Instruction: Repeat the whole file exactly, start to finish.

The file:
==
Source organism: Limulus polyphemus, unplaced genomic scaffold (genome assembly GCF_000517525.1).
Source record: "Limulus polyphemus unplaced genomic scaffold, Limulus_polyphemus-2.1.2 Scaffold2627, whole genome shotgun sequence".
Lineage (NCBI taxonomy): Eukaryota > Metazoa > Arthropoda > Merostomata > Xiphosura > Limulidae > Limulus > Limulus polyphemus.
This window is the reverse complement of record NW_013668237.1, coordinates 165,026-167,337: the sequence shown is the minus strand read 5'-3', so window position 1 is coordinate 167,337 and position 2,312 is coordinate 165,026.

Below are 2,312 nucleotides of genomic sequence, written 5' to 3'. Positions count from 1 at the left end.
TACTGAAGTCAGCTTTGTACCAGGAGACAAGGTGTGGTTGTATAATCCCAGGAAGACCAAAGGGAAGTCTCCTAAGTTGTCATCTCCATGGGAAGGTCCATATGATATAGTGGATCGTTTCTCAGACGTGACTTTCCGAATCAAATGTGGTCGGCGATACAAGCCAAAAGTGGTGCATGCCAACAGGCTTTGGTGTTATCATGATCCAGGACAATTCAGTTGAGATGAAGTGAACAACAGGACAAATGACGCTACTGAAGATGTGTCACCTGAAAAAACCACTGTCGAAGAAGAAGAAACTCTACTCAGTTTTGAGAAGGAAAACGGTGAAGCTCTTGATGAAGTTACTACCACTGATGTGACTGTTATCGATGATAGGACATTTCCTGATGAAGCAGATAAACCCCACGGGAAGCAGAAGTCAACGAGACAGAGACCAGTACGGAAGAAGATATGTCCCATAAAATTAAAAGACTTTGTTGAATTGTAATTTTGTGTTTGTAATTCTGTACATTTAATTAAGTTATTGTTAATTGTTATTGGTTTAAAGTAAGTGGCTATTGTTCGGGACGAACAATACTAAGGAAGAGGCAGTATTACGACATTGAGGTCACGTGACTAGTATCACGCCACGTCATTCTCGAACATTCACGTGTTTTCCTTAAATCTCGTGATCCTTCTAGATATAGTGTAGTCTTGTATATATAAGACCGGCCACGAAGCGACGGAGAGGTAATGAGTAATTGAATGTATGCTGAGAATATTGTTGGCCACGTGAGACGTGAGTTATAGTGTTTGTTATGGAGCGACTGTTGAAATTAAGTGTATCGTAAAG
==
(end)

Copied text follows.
Source organism: Limulus polyphemus, unplaced genomic scaffold (genome assembly GCF_000517525.1).
Source record: "Limulus polyphemus unplaced genomic scaffold, Limulus_polyphemus-2.1.2 Scaffold2627, whole genome shotgun sequence".
Lineage (NCBI taxonomy): Eukaryota > Metazoa > Arthropoda > Merostomata > Xiphosura > Limulidae > Limulus > Limulus polyphemus.
This window is the reverse complement of record NW_013668237.1, coordinates 165,026-167,337: the sequence shown is the minus strand read 5'-3', so window position 1 is coordinate 167,337 and position 2,312 is coordinate 165,026.

Below are 2,312 nucleotides of genomic sequence, written 5' to 3'. Positions count from 1 at the left end.
TACTGAAGTCAGCTTTGTACCAGGAGACAAGGTGTGGTTGTATAATCCCAGGAAGACCAAAGGGAAGTCTCCTAAGTTGTCATCTCCATGGGAAGGTCCATATGATATAGTGGATCGTTTCTCAGACGTGACTTTCCGAATCAAATGTGGTCGGCGATACAAGCCAAAAGTGGTGCATGCCAACAGGCTTTGGTGTTATCATGATCCAGGACAATTCAGTTGAGATGAAGTGAACAACAGGACAAATGACGCTACTGAAGATGTGTCACCTGAAAAAACCACTGTCGAAGAAGAAGAAACTCTACTCAGTTTTGAGAAGGAAAACGGTGAAGCTCTTGATGAAGTTACTACCACTGATGTGACTGTTATCGATGATAGGACATTTCCTGATGAAGCAGATAAACCCCACGGGAAGCAGAAGTCAACGAGACAGAGACCAGTACGGAAGAAGATATGTCCCATAAAATTAAAAGACTTTGTTGAATTGTAATTTTGTGTTTGTAATTCTGTACATTTAATTAAGTTATTGTTAATTGTTATTGGTTTAAAGTAAGTGGCTATTGTTCGGGACGAACAATACTAAGGAAGAGGCAGTATTACGACATTGAGGTCACGTGACTAGTATCACGCCACGTCATTCTCGAACATTCACGTGTTTTCCTTAAATCTCGTGATCCTTCTAGATATAGTGTAGTCTTGTATATATAAGACCGGCCACGAAGCGACGGAGAGGTAATGAGTAATTGAATGTATGCTGAGAATATTGTTGGCCACGTGAGACGTGAGTTATAGTGTTTGTTATGGAGCGACTGTTGAAATTAAGTGTATCGTAAAG